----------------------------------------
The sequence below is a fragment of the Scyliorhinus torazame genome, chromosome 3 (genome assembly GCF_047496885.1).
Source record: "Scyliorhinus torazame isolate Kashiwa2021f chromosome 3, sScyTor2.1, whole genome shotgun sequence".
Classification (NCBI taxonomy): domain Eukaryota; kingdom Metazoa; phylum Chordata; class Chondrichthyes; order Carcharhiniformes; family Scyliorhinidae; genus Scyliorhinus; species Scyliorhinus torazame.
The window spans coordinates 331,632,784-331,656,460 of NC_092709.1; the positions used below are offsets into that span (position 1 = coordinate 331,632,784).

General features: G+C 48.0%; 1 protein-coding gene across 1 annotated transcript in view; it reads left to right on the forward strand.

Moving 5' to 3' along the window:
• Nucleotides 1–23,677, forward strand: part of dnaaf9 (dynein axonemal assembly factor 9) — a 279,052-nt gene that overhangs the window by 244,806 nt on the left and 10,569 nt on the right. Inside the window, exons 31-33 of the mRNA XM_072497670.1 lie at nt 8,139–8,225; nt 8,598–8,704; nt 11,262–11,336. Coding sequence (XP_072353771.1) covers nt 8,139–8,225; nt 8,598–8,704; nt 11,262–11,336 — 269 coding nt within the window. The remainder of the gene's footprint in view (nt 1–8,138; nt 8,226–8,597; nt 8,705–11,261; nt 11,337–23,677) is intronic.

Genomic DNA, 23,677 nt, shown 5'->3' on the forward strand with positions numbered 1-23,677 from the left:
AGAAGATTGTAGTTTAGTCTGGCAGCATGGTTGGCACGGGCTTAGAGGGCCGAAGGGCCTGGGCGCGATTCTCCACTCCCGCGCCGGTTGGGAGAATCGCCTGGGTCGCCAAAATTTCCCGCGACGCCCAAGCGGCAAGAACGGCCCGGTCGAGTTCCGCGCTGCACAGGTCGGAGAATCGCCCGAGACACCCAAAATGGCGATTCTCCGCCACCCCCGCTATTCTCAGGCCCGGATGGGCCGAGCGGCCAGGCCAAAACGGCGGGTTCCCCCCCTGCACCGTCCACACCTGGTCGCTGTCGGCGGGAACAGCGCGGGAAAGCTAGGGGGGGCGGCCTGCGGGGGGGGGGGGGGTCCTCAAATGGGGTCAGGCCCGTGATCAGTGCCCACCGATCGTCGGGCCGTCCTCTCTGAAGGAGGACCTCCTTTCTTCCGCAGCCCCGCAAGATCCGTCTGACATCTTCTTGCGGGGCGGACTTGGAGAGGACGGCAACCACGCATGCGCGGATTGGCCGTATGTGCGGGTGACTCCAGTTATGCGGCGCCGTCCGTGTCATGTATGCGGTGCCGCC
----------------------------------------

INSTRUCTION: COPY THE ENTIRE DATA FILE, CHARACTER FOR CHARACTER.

The sequence below is a fragment of the Scyliorhinus torazame genome, chromosome 3 (genome assembly GCF_047496885.1).
Source record: "Scyliorhinus torazame isolate Kashiwa2021f chromosome 3, sScyTor2.1, whole genome shotgun sequence".
Classification (NCBI taxonomy): domain Eukaryota; kingdom Metazoa; phylum Chordata; class Chondrichthyes; order Carcharhiniformes; family Scyliorhinidae; genus Scyliorhinus; species Scyliorhinus torazame.
The window spans coordinates 331,632,784-331,656,460 of NC_092709.1; the positions used below are offsets into that span (position 1 = coordinate 331,632,784).

General features: G+C 48.0%; 1 protein-coding gene across 1 annotated transcript in view; it reads left to right on the forward strand.

Moving 5' to 3' along the window:
• Nucleotides 1–23,677, forward strand: part of dnaaf9 (dynein axonemal assembly factor 9) — a 279,052-nt gene that overhangs the window by 244,806 nt on the left and 10,569 nt on the right. Inside the window, exons 31-33 of the mRNA XM_072497670.1 lie at nt 8,139–8,225; nt 8,598–8,704; nt 11,262–11,336. Coding sequence (XP_072353771.1) covers nt 8,139–8,225; nt 8,598–8,704; nt 11,262–11,336 — 269 coding nt within the window. The remainder of the gene's footprint in view (nt 1–8,138; nt 8,226–8,597; nt 8,705–11,261; nt 11,337–23,677) is intronic.

Genomic DNA, 23,677 nt, shown 5'->3' on the forward strand with positions numbered 1-23,677 from the left:
AGAAGATTGTAGTTTAGTCTGGCAGCATGGTTGGCACGGGCTTAGAGGGCCGAAGGGCCTGGGCGCGATTCTCCACTCCCGCGCCGGTTGGGAGAATCGCCTGGGTCGCCAAAATTTCCCGCGACGCCCAAGCGGCAAGAACGGCCCGGTCGAGTTCCGCGCTGCACAGGTCGGAGAATCGCCCGAGACACCCAAAATGGCGATTCTCCGCCACCCCCGCTATTCTCAGGCCCGGATGGGCCGAGCGGCCAGGCCAAAACGGCGGGTTCCCCCCCTGCACCGTCCACACCTGGTCGCTGTCGGCGGGAACAGCGCGGGAAAGCTAGGGGGGGCGGCCTGCGGGGGGGGGGGGGGTCCTCAAATGGGGTCAGGCCCGTGATCAGTGCCCACCGATCGTCGGGCCGTCCTCTCTGAAGGAGGACCTCCTTTCTTCCGCAGCCCCGCAAGATCCGTCTGACATCTTCTTGCGGGGCGGACTTGGAGAGGACGGCAACCACGCATGCGCGGATTGGCCGTATGTGCGGGTGACTCCAGTTATGCGGCGCCGTCCGTGTCATGTATGCGGTGCCGCC